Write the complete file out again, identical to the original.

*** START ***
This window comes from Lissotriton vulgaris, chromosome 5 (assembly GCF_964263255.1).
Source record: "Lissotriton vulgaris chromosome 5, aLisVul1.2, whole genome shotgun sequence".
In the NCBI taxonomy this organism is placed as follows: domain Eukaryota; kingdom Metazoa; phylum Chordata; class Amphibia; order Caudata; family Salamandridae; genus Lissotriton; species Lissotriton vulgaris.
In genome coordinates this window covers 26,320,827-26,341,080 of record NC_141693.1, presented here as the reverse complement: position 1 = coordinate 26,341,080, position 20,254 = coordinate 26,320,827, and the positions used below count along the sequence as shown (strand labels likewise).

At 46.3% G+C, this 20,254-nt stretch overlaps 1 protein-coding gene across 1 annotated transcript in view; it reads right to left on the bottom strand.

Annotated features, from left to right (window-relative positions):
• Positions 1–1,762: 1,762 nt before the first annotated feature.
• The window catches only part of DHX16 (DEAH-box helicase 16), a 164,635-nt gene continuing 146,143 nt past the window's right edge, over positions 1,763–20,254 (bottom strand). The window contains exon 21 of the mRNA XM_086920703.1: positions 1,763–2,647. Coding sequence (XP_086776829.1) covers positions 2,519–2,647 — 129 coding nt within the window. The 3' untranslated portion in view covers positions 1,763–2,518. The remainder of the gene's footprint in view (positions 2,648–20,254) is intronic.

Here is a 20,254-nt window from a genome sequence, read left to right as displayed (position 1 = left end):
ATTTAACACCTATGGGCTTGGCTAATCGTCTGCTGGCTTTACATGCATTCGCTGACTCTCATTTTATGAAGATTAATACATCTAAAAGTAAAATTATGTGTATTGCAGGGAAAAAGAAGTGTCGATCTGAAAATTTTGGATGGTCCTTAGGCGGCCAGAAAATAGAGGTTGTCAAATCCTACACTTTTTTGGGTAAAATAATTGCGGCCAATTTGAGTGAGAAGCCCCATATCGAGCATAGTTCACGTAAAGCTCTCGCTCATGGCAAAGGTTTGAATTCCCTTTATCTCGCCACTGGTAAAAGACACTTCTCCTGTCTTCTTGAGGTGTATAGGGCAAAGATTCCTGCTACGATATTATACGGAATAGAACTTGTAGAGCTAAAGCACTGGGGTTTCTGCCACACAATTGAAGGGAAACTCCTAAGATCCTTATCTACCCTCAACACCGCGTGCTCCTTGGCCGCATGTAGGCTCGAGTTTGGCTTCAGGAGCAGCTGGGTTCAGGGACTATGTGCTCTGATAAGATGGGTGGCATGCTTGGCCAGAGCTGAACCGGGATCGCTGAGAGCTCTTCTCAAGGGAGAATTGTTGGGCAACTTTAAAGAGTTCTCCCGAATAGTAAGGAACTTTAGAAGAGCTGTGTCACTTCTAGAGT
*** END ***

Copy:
This window comes from Lissotriton vulgaris, chromosome 5 (assembly GCF_964263255.1).
Source record: "Lissotriton vulgaris chromosome 5, aLisVul1.2, whole genome shotgun sequence".
In the NCBI taxonomy this organism is placed as follows: domain Eukaryota; kingdom Metazoa; phylum Chordata; class Amphibia; order Caudata; family Salamandridae; genus Lissotriton; species Lissotriton vulgaris.
In genome coordinates this window covers 26,320,827-26,341,080 of record NC_141693.1, presented here as the reverse complement: position 1 = coordinate 26,341,080, position 20,254 = coordinate 26,320,827, and the positions used below count along the sequence as shown (strand labels likewise).

At 46.3% G+C, this 20,254-nt stretch overlaps 1 protein-coding gene across 1 annotated transcript in view; it reads right to left on the bottom strand.

Annotated features, from left to right (window-relative positions):
• Positions 1–1,762: 1,762 nt before the first annotated feature.
• The window catches only part of DHX16 (DEAH-box helicase 16), a 164,635-nt gene continuing 146,143 nt past the window's right edge, over positions 1,763–20,254 (bottom strand). The window contains exon 21 of the mRNA XM_086920703.1: positions 1,763–2,647. Coding sequence (XP_086776829.1) covers positions 2,519–2,647 — 129 coding nt within the window. The 3' untranslated portion in view covers positions 1,763–2,518. The remainder of the gene's footprint in view (positions 2,648–20,254) is intronic.

Here is a 20,254-nt window from a genome sequence, read left to right as displayed (position 1 = left end):
ATTTAACACCTATGGGCTTGGCTAATCGTCTGCTGGCTTTACATGCATTCGCTGACTCTCATTTTATGAAGATTAATACATCTAAAAGTAAAATTATGTGTATTGCAGGGAAAAAGAAGTGTCGATCTGAAAATTTTGGATGGTCCTTAGGCGGCCAGAAAATAGAGGTTGTCAAATCCTACACTTTTTTGGGTAAAATAATTGCGGCCAATTTGAGTGAGAAGCCCCATATCGAGCATAGTTCACGTAAAGCTCTCGCTCATGGCAAAGGTTTGAATTCCCTTTATCTCGCCACTGGTAAAAGACACTTCTCCTGTCTTCTTGAGGTGTATAGGGCAAAGATTCCTGCTACGATATTATACGGAATAGAACTTGTAGAGCTAAAGCACTGGGGTTTCTGCCACACAATTGAAGGGAAACTCCTAAGATCCTTATCTACCCTCAACACCGCGTGCTCCTTGGCCGCATGTAGGCTCGAGTTTGGCTTCAGGAGCAGCTGGGTTCAGGGACTATGTGCTCTGATAAGATGGGTGGCATGCTTGGCCAGAGCTGAACCGGGATCGCTGAGAGCTCTTCTCAAGGGAGAATTGTTGGGCAACTTTAAAGAGTTCTCCCGAATAGTAAGGAACTTTAGAAGAGCTGTGTCACTTCTAGAGT